Identifying nocuous ambiguity in natural language requirements

Chantree, Francis J. (2007). Identifying nocuous ambiguity in natural language requirements. PhD thesis The Open University.



This dissertation is an investigation into how ambiguity should be classified for authors and readers of text, and how this process can be automated. Usually, authors and readers disambiguate ambiguity, either consciously or unconsciously. However, disambiguation is not always appropriate. For instance, a linguistic construction may be read differently by different people, with no consensus about which reading is the intended one. This is particularly dangerous if they do not realise that other readings are possible. Misunderstandings may then occur. This is particularly serious in the field of requirements engineering. If requirements are misunderstood, systems may be built incorrectly, and this can prove very costly. Our research uses natural language processing techniques to address ambiguity in requirements. We develop a model of ambiguity, and a method of applying it, which represent a novel approach to the problem described here.

Our model is based on the notion that human perception is the only valid criterion for judging ambiguity. If people perceive very differently how an ambiguity should be read, it will cause misunderstandings. Assigning a preferred reading to it is therefore unwise. In text, such ambiguities should be located and rewritten in a less ambiguous form; others need not be reformulated. We classify the former as nocuous and the latter as innocuous. We allow the dividing line between these two classifications to be adjustable. We term this the ambiguity threshold, and it represents a level of intolerance to ambiguity. A nocuous ambiguity can be an unacknowledged or an acknowledged ambiguity for a given set of readers. In the former case, they assign disparate readings to the ambiguity, but each is unaware that the others read it differently. In the latter case, they recognise that the ambiguity has more than one reading, but this fact may be unacknowledged by new readers.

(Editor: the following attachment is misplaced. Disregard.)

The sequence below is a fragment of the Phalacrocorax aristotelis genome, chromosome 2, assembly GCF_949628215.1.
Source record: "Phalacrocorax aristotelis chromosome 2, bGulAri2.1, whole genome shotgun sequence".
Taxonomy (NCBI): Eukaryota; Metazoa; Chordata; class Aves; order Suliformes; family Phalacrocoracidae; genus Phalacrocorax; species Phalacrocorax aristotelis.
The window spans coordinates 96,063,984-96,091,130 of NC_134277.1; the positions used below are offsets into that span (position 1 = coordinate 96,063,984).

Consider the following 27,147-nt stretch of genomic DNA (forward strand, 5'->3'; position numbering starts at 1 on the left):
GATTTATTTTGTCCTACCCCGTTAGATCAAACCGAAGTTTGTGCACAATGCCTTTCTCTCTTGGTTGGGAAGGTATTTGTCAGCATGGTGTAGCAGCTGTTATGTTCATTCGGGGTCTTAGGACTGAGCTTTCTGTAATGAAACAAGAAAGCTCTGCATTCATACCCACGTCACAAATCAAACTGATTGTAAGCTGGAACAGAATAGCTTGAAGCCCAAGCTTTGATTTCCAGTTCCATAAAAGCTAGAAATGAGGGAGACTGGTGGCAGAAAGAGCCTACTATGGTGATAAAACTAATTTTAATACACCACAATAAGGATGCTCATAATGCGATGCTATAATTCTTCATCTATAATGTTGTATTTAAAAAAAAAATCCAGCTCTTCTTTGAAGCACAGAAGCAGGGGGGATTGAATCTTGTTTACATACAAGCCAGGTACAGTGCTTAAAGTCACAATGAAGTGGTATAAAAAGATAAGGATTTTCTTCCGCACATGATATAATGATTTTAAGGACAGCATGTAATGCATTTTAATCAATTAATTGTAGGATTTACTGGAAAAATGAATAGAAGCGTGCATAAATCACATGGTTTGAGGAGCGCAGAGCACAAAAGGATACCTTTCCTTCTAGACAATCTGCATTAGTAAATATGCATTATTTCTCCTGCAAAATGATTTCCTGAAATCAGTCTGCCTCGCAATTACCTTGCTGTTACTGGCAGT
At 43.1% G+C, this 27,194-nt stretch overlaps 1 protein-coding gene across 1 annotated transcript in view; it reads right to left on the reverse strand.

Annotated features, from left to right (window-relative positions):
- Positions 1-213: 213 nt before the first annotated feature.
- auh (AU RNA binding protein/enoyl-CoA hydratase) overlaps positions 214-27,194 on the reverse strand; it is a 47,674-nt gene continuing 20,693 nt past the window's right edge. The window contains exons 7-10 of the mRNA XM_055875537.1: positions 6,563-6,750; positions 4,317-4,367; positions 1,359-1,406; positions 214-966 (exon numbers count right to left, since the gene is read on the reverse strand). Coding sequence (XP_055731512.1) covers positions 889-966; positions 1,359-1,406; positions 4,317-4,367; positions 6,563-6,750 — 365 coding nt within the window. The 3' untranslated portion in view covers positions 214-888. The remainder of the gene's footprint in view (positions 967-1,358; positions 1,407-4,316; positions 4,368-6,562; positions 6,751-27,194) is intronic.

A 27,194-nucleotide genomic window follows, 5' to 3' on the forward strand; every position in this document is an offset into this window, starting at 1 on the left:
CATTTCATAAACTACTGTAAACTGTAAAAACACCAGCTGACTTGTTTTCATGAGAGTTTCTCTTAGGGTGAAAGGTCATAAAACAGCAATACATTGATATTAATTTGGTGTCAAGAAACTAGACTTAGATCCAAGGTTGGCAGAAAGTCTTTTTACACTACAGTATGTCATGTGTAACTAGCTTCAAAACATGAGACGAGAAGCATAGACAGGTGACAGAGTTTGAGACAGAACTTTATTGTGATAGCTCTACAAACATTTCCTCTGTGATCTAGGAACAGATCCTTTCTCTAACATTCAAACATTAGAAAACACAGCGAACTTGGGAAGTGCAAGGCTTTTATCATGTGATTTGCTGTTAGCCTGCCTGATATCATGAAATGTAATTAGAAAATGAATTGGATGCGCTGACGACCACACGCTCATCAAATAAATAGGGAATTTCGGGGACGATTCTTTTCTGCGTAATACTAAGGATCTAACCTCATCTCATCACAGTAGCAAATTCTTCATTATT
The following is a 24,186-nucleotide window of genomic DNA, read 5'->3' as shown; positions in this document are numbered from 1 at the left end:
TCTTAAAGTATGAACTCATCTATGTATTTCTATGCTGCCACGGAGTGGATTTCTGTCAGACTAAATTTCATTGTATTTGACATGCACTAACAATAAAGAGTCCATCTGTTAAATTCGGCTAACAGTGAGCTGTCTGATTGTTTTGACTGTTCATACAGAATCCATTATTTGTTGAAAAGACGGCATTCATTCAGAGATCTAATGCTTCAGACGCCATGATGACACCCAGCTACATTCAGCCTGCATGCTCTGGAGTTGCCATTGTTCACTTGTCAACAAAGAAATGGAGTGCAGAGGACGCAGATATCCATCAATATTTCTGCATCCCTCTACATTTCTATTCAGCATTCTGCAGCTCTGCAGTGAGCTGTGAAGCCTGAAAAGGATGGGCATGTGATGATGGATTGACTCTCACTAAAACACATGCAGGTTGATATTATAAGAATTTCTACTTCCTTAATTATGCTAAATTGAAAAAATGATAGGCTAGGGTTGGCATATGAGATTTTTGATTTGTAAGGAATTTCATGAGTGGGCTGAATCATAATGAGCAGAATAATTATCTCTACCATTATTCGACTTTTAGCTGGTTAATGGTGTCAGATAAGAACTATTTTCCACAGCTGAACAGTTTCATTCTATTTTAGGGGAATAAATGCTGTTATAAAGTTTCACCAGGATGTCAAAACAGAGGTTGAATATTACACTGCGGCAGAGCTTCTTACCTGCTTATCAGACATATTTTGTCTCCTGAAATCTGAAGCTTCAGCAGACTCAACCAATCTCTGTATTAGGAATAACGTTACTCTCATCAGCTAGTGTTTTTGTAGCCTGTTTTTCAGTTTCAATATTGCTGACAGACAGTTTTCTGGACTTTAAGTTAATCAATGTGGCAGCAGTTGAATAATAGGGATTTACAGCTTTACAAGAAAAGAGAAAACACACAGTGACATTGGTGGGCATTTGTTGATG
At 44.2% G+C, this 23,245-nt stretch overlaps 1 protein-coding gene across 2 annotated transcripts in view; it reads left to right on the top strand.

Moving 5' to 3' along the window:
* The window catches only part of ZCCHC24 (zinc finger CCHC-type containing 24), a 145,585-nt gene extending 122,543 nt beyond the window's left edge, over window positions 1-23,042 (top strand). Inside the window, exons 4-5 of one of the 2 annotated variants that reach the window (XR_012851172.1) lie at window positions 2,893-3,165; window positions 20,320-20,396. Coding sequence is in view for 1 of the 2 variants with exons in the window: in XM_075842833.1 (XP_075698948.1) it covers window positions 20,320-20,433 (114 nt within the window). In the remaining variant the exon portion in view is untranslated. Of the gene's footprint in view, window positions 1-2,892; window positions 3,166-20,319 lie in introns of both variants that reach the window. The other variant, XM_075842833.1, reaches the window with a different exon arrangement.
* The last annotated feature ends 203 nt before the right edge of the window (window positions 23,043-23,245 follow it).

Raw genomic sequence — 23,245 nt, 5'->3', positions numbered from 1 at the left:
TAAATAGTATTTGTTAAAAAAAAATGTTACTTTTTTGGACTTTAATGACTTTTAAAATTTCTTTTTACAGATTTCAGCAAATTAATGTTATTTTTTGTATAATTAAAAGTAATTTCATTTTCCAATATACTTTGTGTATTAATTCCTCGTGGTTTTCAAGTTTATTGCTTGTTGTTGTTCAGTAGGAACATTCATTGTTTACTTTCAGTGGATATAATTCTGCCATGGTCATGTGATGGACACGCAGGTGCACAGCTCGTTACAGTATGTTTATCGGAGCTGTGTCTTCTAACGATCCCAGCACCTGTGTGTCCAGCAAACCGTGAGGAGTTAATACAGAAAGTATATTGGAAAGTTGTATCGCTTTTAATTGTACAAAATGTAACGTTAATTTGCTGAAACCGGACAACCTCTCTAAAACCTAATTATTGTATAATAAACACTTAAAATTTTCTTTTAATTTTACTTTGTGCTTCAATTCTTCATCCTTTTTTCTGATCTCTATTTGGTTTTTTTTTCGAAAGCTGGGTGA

We present an automated approach to determine whether ambiguities in text are nocuous or innocuous. We use heuristics to distinguish ambiguities for which there is a strong consensus about how they should be read. These are innocuous ambiguities. The remaining nocuous ambiguities can then be rewritten at a later stage. We find consensus opinions about ambiguities by surveying human perceptions on them. Our heuristics try to predict these perceptions automatically. They utilise various types of linguistic information: generic corpus data, morphology and lexical subcategorisations are the most successful. We use coordination ambiguity as the test case for this research. This occurs where the scope of words such as and and or is unclear.

Our research contributes to both the requirements engineering and the natural language processing literatures. Ambiguity is known to be a serious problem in requirements engineering, but has rarely been dealt with effectively and thoroughly. Our approach is an appropriate solution, and our flexible ambiguity threshold is a particularly useful concept. For instance, high ambiguity intolerance can be implemented when writing requirements for safety-critical systems. Coordination ambiguities are widespread and known to cause misunderstandings, but have received comparatively little attention. Our heuristics show that linguistic data can be used successfully to predict preferred readings of very diverse coordinations. Used in combination, these heuristics demonstrate that nocuous ambiguity can be distinguished from innocuous ambiguity under certain conditions. Employing appropriate ambiguity thresholds, accuracy representing 28% improvement on the baselines can be achieved.

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